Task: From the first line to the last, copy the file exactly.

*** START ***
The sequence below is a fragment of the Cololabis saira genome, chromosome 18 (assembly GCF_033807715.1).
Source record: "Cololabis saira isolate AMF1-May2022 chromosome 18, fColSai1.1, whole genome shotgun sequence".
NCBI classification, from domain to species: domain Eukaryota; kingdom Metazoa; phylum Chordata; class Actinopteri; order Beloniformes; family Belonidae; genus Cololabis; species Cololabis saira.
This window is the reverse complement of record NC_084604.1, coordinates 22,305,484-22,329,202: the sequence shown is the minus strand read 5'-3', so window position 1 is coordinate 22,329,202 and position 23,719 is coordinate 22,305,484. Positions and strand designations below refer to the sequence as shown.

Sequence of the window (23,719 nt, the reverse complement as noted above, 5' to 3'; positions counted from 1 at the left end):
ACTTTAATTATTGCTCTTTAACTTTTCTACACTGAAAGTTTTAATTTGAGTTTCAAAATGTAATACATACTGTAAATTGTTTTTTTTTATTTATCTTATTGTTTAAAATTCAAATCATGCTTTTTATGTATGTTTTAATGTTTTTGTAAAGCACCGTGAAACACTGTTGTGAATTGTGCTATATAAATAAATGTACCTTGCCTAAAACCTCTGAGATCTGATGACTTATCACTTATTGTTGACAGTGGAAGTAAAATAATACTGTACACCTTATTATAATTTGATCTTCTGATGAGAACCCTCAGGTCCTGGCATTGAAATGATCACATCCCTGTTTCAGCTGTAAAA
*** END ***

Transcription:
The sequence below is a fragment of the Cololabis saira genome, chromosome 18 (assembly GCF_033807715.1).
Source record: "Cololabis saira isolate AMF1-May2022 chromosome 18, fColSai1.1, whole genome shotgun sequence".
NCBI classification, from domain to species: domain Eukaryota; kingdom Metazoa; phylum Chordata; class Actinopteri; order Beloniformes; family Belonidae; genus Cololabis; species Cololabis saira.
This window is the reverse complement of record NC_084604.1, coordinates 22,305,484-22,329,202: the sequence shown is the minus strand read 5'-3', so window position 1 is coordinate 22,329,202 and position 23,719 is coordinate 22,305,484. Positions and strand designations below refer to the sequence as shown.

Sequence of the window (23,719 nt, the reverse complement as noted above, 5' to 3'; positions counted from 1 at the left end):
ACTTTAATTATTGCTCTTTAACTTTTCTACACTGAAAGTTTTAATTTGAGTTTCAAAATGTAATACATACTGTAAATTGTTTTTTTTTATTTATCTTATTGTTTAAAATTCAAATCATGCTTTTTATGTATGTTTTAATGTTTTTGTAAAGCACCGTGAAACACTGTTGTGAATTGTGCTATATAAATAAATGTACCTTGCCTAAAACCTCTGAGATCTGATGACTTATCACTTATTGTTGACAGTGGAAGTAAAATAATACTGTACACCTTATTATAATTTGATCTTCTGATGAGAACCCTCAGGTCCTGGCATTGAAATGATCACATCCCTGTTTCAGCTGTAAAA